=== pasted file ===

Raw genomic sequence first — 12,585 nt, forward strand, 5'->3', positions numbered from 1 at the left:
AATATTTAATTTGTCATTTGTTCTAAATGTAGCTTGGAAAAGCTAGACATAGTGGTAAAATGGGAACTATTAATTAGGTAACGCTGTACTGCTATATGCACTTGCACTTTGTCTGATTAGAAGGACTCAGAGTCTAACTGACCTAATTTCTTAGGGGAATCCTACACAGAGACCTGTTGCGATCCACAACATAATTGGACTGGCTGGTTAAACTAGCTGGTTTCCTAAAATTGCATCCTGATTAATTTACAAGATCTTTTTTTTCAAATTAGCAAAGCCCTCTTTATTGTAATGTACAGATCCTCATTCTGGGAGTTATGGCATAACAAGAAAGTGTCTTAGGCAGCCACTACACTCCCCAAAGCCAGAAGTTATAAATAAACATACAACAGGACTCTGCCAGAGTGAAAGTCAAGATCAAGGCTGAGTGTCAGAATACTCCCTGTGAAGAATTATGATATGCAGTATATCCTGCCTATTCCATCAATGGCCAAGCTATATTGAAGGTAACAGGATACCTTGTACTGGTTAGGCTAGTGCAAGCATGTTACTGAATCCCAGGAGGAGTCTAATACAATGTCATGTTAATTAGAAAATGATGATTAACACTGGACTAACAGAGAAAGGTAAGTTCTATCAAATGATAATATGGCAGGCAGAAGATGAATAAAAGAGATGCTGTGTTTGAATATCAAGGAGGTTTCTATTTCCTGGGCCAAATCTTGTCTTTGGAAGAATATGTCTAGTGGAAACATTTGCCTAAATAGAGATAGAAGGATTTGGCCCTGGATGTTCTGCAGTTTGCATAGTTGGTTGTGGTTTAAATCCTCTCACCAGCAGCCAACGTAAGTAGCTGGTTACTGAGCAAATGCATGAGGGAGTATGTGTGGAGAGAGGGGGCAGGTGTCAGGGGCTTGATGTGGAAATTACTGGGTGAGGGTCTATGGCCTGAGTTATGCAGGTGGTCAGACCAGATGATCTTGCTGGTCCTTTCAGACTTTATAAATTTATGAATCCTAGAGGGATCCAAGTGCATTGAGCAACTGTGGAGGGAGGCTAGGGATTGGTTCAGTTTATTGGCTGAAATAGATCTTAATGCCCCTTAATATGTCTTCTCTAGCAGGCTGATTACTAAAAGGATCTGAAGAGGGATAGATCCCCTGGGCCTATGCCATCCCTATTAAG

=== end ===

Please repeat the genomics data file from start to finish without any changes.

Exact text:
Raw genomic sequence first — 12,585 nt, forward strand, 5'->3', positions numbered from 1 at the left:
AATATTTAATTTGTCATTTGTTCTAAATGTAGCTTGGAAAAGCTAGACATAGTGGTAAAATGGGAACTATTAATTAGGTAACGCTGTACTGCTATATGCACTTGCACTTTGTCTGATTAGAAGGACTCAGAGTCTAACTGACCTAATTTCTTAGGGGAATCCTACACAGAGACCTGTTGCGATCCACAACATAATTGGACTGGCTGGTTAAACTAGCTGGTTTCCTAAAATTGCATCCTGATTAATTTACAAGATCTTTTTTTTCAAATTAGCAAAGCCCTCTTTATTGTAATGTACAGATCCTCATTCTGGGAGTTATGGCATAACAAGAAAGTGTCTTAGGCAGCCACTACACTCCCCAAAGCCAGAAGTTATAAATAAACATACAACAGGACTCTGCCAGAGTGAAAGTCAAGATCAAGGCTGAGTGTCAGAATACTCCCTGTGAAGAATTATGATATGCAGTATATCCTGCCTATTCCATCAATGGCCAAGCTATATTGAAGGTAACAGGATACCTTGTACTGGTTAGGCTAGTGCAAGCATGTTACTGAATCCCAGGAGGAGTCTAATACAATGTCATGTTAATTAGAAAATGATGATTAACACTGGACTAACAGAGAAAGGTAAGTTCTATCAAATGATAATATGGCAGGCAGAAGATGAATAAAAGAGATGCTGTGTTTGAATATCAAGGAGGTTTCTATTTCCTGGGCCAAATCTTGTCTTTGGAAGAATATGTCTAGTGGAAACATTTGCCTAAATAGAGATAGAAGGATTTGGCCCTGGATGTTCTGCAGTTTGCATAGTTGGTTGTGGTTTAAATCCTCTCACCAGCAGCCAACGTAAGTAGCTGGTTACTGAGCAAATGCATGAGGGAGTATGTGTGGAGAGAGGGGGCAGGTGTCAGGGGCTTGATGTGGAAATTACTGGGTGAGGGTCTATGGCCTGAGTTATGCAGGTGGTCAGACCAGATGATCTTGCTGGTCCTTTCAGACTTTATAAATTTATGAATCCTAGAGGGATCCAAGTGCATTGAGCAACTGTGGAGGGAGGCTAGGGATTGGTTCAGTTTATTGGCTGAAATAGATCTTAATGCCCCTTAATATGTCTTCTCTAGCAGGCTGATTACTAAAAGGATCTGAAGAGGGATAGATCCCCTGGGCCTATGCCATCCCTATTAAG